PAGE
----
Born in an exceptional year when harvest was already done (drought), I am nevertheless borne of the harvest season and so every year on my birthday I go out to gather my own small harvest. I like to have a bit of wheat around the house, if only for decorative and symbolic purposes. I take only a tiny amount from the field – that which stands at the fringes, or was missed by the swipe of the combine. There will be lots left for the geese when they come in their huge flocks next month. They are master gleaners. For them, like it was for medieval peasants, gleaning is a matter of survival.
For me it is nothing more than a past-time. A bit of a hobby. I’ve been fortunate to always be well fed. I work hard, yes, but not in the way the medieval peasants worked. I do not toil from dawn ’til dusk.
But even in this easy society I found myself born into, I have come to realise that all of life is work, or at least it should be. It’s a constant gleaning, a continuous methodical gathering of information, of facts, of flotsam, of flashes of insight. It is about taking the time to bend and stoop and squint and figure out what is good and what is not. To not take everything, but to leave some behind, for the geese, for the wind, for the earth to break down and absorb. For the poor and the travellers. To glean is to find out who you are and what it means to be you in this world. And to try to be the best you can be.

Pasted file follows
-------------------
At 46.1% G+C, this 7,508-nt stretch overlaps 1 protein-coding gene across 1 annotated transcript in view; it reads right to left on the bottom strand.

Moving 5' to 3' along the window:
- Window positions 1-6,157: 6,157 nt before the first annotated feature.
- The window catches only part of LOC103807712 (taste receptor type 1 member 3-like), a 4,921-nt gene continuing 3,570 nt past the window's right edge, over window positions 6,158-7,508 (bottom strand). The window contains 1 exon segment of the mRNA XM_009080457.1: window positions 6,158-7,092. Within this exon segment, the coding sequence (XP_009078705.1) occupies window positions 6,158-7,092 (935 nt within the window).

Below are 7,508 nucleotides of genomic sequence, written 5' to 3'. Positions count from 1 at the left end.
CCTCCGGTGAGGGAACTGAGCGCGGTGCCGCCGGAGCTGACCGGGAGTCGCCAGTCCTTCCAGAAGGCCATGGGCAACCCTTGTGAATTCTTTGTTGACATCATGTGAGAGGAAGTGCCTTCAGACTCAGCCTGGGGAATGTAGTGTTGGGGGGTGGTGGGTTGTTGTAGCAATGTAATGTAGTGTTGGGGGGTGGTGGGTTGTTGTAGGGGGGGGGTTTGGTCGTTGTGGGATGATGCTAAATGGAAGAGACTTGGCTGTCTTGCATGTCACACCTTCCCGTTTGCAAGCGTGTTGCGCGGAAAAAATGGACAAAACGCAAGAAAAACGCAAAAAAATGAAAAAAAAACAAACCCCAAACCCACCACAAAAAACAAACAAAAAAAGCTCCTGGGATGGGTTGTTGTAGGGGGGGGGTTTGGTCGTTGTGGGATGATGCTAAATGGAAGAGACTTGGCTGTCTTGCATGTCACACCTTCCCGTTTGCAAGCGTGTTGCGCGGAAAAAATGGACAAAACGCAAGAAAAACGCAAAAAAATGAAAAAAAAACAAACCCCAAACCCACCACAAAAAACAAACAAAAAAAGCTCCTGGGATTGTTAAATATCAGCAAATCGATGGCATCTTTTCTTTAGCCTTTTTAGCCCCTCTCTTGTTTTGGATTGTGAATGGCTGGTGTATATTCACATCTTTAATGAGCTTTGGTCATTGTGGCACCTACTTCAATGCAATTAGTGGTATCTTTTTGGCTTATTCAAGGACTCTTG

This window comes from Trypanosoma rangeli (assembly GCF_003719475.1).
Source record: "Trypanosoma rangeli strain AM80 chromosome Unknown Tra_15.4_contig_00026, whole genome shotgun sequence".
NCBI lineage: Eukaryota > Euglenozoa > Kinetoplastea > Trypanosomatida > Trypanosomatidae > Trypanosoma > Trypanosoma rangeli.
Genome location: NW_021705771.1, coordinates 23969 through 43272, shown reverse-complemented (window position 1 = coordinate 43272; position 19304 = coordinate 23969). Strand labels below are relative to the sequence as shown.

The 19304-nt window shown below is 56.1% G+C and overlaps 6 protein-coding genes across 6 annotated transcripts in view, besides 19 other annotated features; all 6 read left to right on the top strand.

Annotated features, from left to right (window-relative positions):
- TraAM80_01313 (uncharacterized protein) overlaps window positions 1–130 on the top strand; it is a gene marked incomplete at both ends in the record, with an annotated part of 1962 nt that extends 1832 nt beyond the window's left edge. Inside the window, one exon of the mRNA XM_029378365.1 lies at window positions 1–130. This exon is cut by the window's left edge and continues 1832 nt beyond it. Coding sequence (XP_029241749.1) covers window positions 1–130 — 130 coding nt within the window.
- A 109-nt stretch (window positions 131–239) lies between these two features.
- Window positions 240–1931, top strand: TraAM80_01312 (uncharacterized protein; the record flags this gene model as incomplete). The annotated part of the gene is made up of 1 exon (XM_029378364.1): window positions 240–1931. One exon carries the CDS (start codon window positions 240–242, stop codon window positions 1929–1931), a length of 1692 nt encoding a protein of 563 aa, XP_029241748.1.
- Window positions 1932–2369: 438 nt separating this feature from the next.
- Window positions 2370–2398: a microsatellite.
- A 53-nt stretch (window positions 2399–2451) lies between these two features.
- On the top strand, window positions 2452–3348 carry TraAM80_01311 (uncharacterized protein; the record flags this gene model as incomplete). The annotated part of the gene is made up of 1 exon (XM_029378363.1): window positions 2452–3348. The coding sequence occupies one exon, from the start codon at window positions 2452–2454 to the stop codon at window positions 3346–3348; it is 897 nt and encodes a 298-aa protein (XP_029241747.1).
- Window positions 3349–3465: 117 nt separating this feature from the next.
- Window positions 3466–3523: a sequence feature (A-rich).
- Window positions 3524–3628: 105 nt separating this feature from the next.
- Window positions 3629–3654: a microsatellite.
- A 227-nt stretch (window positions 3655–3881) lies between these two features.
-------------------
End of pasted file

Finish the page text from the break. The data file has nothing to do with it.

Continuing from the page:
Driving on an unfamiliar road far from the Gap, yet still very much in Saskatchewan (though drifting close to Manitoba). Different landscape, different cultures who call it home, different cues to those cultures. A rich, gently undulating landscape. The land had a feeling of weight to it. Farms nestled in stands of natural aspen and birch. An abundance of water in creeks, sloughs, full-fledged rivers (the Swan and the Assiniboine) And then all of a sudden, this. A church in a community that looks to be in its death throes. But I know better than to think all tiny towns are dying. They are as full of life as the people who choose to live there still. And yet this church, this church, as well as the grain elevator peeping over its shoulder, might be nearing the end. It stands straight now, but what is its future?
There’s something about harvesting at night. When you know a landscape, you know its lights at night: the various yard lights punctuate the darkness. And so when there are bright lights where there is usually only the dark, you know a farmer is out there working. Rain is coming and so they work long after nightfall. The harvest late shift.
I see lights as I drive home, and I know they are in our field since I know where all our fields are, even when it’s dark. In the yard there are more lights where usually there are none. The bin yard is illuminated by the headlights of two pick-ups. The grain truck, which we call the “diesel truck” to distinguish it from the other grain truck, has its box tilted up. I hear the familiar sound of grain swishing down into the hopper where the augur’s whirring blades suck it up and deposit it into the waiting granary.
The smell of grain dust hangs in the air. There is movement and energy in the night, as there is always, but this is a more urgent energy, one powered by machine. Some might think it disrupts the quiet, but I am comforted by it. There’s something about it. Something that feels like home.